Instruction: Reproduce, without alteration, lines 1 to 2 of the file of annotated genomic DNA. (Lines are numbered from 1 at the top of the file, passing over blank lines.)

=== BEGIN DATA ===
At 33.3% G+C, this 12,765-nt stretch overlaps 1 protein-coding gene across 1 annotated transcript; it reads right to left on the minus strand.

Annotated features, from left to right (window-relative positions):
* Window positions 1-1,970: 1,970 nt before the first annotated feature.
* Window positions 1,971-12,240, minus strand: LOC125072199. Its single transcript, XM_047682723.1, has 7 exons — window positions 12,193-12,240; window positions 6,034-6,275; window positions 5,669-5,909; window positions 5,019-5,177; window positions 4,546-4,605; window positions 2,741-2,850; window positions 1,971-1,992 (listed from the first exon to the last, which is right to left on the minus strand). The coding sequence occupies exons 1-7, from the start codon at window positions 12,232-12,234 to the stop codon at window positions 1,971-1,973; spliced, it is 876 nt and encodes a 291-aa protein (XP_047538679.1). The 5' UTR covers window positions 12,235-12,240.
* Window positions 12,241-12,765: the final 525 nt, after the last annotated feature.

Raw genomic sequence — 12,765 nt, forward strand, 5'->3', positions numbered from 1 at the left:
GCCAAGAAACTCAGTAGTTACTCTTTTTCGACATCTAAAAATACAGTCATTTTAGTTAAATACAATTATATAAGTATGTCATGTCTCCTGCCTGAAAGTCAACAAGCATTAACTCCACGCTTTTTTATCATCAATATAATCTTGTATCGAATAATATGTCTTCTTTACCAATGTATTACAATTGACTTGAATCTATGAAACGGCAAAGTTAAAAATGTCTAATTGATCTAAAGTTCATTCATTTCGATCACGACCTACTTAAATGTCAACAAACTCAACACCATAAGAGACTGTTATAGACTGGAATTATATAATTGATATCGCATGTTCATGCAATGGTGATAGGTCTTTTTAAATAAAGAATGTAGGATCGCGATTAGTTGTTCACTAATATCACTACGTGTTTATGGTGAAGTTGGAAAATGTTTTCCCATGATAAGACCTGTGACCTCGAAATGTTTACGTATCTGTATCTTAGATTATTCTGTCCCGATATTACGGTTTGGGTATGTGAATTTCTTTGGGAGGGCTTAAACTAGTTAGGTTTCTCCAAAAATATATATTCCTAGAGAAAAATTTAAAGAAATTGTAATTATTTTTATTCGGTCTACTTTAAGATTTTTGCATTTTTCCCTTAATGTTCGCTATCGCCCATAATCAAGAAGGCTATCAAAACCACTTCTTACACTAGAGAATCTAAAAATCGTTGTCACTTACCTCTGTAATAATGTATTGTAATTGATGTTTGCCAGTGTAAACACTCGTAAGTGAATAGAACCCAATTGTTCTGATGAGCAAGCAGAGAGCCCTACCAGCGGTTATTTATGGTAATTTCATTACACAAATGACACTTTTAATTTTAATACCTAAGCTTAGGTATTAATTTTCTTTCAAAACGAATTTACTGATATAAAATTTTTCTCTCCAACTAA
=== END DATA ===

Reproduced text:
At 33.3% G+C, this 12,765-nt stretch overlaps 1 protein-coding gene across 1 annotated transcript; it reads right to left on the minus strand.

Annotated features, from left to right (window-relative positions):